Water parks are popular day-trip destinations over the summer, and with how hot it can get in some parts of the country (like here in Florida) it’s easy to see why. What could be better than a day of fun in the sun and floating around a lazy river with a few friends?
The tricky thing with water parks is knowing what to bring to a water park. Your normal pool and beach essentials tend to be a bit much, especially seeing as you don’t need to provide your own entertainment. It’s also important to remember that at water parks you usually have to rent lockers, so the less stuff you have, the easier it will be to fit it all inside.
Luckily, I have had plenty of experience with water parks, and I’m going to share my best tips for surviving a day at the water parks with you.
1. Leave your book at home.
I know everyone always lists a book, iPad, Kindle, Nook, etc. as one of their pool bag essentials, but this rule doesn’t apply to water parks. I can tell you now, you won’t be reading when you’re there.
The reality is most of your time will be spent in the water, and for those of you saying you can read in the lazy river, you can’t. With all the splashing from kids and water features designed to get you wet there will be no way to keep your paper book or e-reader dry while in the river.
There’s also usually very limited pool chairs to lounge around and read on. They are usually taken early in the morning as the park opens by moms with quite a bit of extra stuff.
2. Bring two towels.
I know I said not to bring too much stuff for the sake of saving space in the locker, but having two towels is a must. Bring one towel into the park with you to dry off, and leave one in your car to sit on on the ride home.
This again is due to the limited chairs at the park. You don’t really have the option of drying off on a pool chair or even laying out on your towel at a water park. There’s simply no space for it, so you’ll have to just use your towel to dry off as best you can before you walk out to your car. This will leave your first towel soaked, so if you have an extra towel to sit on, your car seats will stay dry the whole drive home. (Plus if you have cloth seats it will prevent them from smelling funny.)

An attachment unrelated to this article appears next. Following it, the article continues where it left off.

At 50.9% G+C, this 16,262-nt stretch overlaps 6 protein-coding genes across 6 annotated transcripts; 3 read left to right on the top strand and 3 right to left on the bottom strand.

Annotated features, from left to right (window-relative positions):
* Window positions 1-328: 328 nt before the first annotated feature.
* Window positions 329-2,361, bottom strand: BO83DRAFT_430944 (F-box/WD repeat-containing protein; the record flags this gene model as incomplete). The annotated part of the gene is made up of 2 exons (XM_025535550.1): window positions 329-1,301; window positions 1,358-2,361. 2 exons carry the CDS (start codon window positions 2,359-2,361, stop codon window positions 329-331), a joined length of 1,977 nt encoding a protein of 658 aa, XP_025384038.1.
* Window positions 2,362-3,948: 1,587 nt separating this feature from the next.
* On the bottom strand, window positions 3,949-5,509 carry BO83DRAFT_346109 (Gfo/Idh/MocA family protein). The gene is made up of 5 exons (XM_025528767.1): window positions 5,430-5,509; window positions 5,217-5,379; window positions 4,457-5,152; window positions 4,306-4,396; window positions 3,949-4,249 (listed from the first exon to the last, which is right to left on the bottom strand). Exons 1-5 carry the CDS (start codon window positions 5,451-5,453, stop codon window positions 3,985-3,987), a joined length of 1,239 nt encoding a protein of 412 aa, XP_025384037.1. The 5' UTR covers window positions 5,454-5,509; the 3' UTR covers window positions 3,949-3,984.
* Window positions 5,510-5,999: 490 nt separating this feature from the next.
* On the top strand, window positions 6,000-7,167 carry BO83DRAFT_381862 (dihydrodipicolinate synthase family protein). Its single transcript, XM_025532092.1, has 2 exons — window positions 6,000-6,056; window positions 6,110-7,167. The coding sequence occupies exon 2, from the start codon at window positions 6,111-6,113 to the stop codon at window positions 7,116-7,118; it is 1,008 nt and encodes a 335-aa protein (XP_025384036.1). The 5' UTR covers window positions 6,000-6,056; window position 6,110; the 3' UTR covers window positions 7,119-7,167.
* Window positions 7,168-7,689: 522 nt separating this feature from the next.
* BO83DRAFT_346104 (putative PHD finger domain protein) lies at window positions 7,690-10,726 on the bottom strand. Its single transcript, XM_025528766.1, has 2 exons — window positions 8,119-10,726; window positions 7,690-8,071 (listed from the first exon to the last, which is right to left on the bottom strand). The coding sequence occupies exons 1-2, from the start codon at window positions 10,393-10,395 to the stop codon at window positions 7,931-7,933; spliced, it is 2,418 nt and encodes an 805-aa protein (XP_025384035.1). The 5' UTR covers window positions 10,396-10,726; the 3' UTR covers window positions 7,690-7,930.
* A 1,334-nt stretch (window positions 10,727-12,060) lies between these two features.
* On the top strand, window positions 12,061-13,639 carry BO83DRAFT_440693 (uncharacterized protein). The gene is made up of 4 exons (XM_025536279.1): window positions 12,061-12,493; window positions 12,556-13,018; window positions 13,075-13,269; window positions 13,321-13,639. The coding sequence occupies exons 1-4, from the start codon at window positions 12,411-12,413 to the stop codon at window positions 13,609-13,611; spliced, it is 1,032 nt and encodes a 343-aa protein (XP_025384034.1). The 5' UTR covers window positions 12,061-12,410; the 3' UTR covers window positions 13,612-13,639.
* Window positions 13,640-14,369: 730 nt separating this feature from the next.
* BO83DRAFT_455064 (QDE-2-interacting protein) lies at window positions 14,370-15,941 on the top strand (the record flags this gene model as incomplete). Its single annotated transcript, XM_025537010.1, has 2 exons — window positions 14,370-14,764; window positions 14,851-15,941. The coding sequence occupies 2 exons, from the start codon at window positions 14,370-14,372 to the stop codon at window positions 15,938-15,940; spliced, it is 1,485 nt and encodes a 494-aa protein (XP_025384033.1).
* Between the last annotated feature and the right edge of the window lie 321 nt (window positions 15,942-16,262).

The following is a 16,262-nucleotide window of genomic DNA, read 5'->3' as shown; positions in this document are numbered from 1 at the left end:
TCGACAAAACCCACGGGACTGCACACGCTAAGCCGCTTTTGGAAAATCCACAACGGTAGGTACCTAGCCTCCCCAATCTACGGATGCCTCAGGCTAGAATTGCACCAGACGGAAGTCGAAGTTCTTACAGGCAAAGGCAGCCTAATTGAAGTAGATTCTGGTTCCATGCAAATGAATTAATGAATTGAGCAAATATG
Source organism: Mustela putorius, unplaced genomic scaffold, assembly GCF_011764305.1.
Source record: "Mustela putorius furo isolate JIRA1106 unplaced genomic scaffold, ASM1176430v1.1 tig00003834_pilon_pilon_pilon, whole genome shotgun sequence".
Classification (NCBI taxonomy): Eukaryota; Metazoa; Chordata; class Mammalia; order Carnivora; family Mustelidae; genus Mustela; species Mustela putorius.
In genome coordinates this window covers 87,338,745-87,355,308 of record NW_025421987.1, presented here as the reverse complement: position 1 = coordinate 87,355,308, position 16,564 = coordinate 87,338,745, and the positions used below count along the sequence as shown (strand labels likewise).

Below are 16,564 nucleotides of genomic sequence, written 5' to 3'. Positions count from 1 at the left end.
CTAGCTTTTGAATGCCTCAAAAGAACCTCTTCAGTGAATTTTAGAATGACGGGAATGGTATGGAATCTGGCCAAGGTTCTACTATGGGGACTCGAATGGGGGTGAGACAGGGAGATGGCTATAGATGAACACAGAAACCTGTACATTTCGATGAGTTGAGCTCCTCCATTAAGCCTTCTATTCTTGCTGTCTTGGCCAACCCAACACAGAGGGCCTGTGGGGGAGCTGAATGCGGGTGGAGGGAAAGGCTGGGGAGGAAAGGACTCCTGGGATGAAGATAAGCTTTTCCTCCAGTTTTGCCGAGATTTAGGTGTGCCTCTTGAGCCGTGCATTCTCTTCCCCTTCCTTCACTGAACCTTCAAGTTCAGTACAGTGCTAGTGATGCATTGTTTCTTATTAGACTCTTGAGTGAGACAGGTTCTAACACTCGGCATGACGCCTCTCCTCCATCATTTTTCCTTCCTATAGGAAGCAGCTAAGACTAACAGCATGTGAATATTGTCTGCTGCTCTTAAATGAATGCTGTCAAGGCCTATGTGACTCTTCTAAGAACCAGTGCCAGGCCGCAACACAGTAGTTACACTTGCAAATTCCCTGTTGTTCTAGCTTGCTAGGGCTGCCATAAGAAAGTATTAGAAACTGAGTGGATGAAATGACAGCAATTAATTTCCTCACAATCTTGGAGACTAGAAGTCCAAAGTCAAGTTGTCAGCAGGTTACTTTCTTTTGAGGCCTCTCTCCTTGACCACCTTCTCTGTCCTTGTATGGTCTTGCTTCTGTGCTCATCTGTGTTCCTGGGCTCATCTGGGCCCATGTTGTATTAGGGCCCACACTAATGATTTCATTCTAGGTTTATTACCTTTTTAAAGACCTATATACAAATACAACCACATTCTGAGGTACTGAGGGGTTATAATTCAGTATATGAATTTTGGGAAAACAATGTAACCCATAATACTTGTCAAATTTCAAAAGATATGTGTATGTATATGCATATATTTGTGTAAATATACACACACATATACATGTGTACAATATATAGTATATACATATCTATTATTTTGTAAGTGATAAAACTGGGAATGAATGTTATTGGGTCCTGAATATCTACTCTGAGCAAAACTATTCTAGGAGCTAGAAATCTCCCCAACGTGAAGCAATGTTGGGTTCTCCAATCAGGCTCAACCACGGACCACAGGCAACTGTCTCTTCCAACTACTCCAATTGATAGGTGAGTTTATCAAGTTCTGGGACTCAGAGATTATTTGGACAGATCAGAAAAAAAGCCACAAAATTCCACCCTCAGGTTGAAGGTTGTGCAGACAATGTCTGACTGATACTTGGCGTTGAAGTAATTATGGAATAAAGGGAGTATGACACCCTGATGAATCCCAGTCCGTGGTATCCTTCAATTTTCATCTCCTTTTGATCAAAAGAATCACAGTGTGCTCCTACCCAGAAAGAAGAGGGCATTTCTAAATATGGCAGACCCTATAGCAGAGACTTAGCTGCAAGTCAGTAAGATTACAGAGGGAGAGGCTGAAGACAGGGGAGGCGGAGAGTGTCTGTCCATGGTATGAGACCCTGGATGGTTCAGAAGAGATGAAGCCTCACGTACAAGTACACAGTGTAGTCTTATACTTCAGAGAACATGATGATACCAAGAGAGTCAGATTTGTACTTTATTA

3. Pack everything in a floppy bag.
The floppier your bag is, the easier it is to fit into the locker. You can just fold up the excess fabric and shove it in, plus you might even be able to split a locker with a few friends if you all have non-structured beach bags.
Some great examples of what I’m talking about would be light canvas totes, or even your old Jansport backpack, like the one pictured above. Really, anything pliable and/or canvas will do the trick.
4. Wear a waterproof watch.
If you and your friends decide to split into smaller groups at a water park, the only real way to find each other again is by setting certain times to meet up at a specific spot in the park. No one is going to have their phones; they’ll all be in the locker.
If one person in each group has a waterproof watch, then it’ll be easy to keep track of time and stay on a schedule. Trust me, nothing is worse than wandering a huge water park looking for your friends when you want to eat or head home.
5. Use cards instead of cash and store them in a waterproof case.
This last tip is really more like two tips, but they go hand-in-hand so I figured I’d talk about them together. In a water park, you really don’t want to use cash – the bills will just get soggy as you touch them. Use credit or debit cards instead. It’s faster, easier, and way less soggy by the end of the day.
I also recommend investing in a waterproof case to wear around your neck like the one above. Sure, it’s not the cutest thing in the world, but you’ll be glad you have it when you aren’t running back to the locker every time you want a drink or a snack.
What are your tips to survive a water park?
We all know to bring sunscreen, flip flops, and other basics, but what are some of your more unique tips? A day at a water park can be tons of fun, but no one wants to be bogged down with too much stuff. What do you think people should bring? What do you think they need to leave at home? Let me know in the comments.